I am browsing the SQL Server Management Studio Object Explorer: the metadata. Under the TempDb > Views > System Views > Columns object I find: "Numeric Precision Radix". I know what radix means (binary, decimal, hexidecimal, etc) and what Numeric Precision means (how many digits are in the representation of the number, and Scale: how many digits are after the radix point).

But how can the metadata itself (Numeric Precision) have a Radix (system of encoding)? It is like saying what color is the CAN of paint?

And why can't I find a description of this phrase anywhere? Thank you.


1 Answer 1


I believe that Numeric_Precision_Radix is specified in the Information_Schema.Columns table as specified by the SQL-99 standard.

It will be different for each DBMS. according to this link it is specified as:

If data_type identifies a numeric type, this column indicates in which base the values in the columns numeric_precision and numeric_scale are expressed. The value is either 2 or 10. For all other data types, this column is null.

For SQL Server it is 10 for int, money and decimal and 2 for float & real. See below for example where for float where the radix is 2 and the precision is 53, meaning that the it is precise to 53 bits of information.

In other words for int precision is expressed in terms 10 to the power of 10 but for real it is expressed as 2 to the power of 53.

See wiki link here

SQL Fiddle

MS SQL Server 2008 Schema Setup:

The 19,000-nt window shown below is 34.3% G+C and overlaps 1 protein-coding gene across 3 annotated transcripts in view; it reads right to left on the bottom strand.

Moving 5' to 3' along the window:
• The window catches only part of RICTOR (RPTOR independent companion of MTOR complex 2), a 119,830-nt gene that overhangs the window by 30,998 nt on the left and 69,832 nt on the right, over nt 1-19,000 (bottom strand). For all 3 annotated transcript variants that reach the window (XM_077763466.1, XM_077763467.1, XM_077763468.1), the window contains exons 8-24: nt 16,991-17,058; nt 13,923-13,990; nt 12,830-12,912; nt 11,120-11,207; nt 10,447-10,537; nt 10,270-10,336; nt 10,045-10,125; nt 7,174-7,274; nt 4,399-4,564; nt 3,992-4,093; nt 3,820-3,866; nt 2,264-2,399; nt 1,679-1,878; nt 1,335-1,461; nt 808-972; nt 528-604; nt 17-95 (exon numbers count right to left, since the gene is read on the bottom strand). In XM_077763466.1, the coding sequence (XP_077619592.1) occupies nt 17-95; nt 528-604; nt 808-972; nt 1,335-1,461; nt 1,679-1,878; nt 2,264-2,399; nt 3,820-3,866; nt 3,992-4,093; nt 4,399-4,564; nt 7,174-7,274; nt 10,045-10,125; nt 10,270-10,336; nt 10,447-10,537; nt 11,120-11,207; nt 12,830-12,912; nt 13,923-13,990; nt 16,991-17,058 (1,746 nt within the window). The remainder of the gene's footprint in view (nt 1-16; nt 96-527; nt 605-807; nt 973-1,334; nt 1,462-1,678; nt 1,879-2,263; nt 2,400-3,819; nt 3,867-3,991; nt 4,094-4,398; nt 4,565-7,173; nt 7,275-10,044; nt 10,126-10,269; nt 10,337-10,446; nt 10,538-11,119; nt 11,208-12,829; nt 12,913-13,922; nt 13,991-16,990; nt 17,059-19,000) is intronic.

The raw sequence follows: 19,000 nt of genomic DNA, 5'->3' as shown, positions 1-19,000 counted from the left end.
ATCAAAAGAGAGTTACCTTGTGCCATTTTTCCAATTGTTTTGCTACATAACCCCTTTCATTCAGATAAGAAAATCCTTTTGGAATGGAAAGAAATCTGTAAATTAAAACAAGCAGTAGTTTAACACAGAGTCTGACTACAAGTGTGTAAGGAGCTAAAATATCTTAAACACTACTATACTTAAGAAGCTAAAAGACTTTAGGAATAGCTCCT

aInt int,
    bFloat float,
    cMoney Money,
    dDecimal Decimal(12,10),
    eReal Real

Query 1:



|        aInt |       int |                      10 |                10 |             0 |
|      bFloat |     float |                       2 |                53 |        (null) |
|      cMoney |     money |                      10 |                19 |             4 |
|    dDecimal |   decimal |                      10 |                12 |            10 |
|       eReal |      real |                       2 |                24 |        (null) |
  • 2
    Wow. People have way too much to think about. I guess I thought it was inherent that Decimal meant base 10 and Float meant base 2. Are there any alternatives, or other sensible scenarios? Is this just gilding the lily? Could there be any Radixes besides 10 and 2? Base 64?
    – user4624979
    Commented Mar 3, 2015 at 16:58
  • Base 16 is used extensively everywhere in encoding. Base 8 as well. Weekdays are kinda base 7. Time is kinda base 60 / base 12. Degrees can be represented as base 360. The actual application of these radixes are very interesting, if you want to dive into the rabbit hole. They seem to be rarely implemented; probably for the effort required to get it right and make it useful. But 16 and 8 are important for nearly everything digital.
    – Shane
    Commented Aug 29, 2022 at 3:02
  • Further - the numeric precision is important because it affects the (huge) number of errors when calculated in binary and bubbled up to decimal.
    – Shane
    Commented Aug 29, 2022 at 3:08

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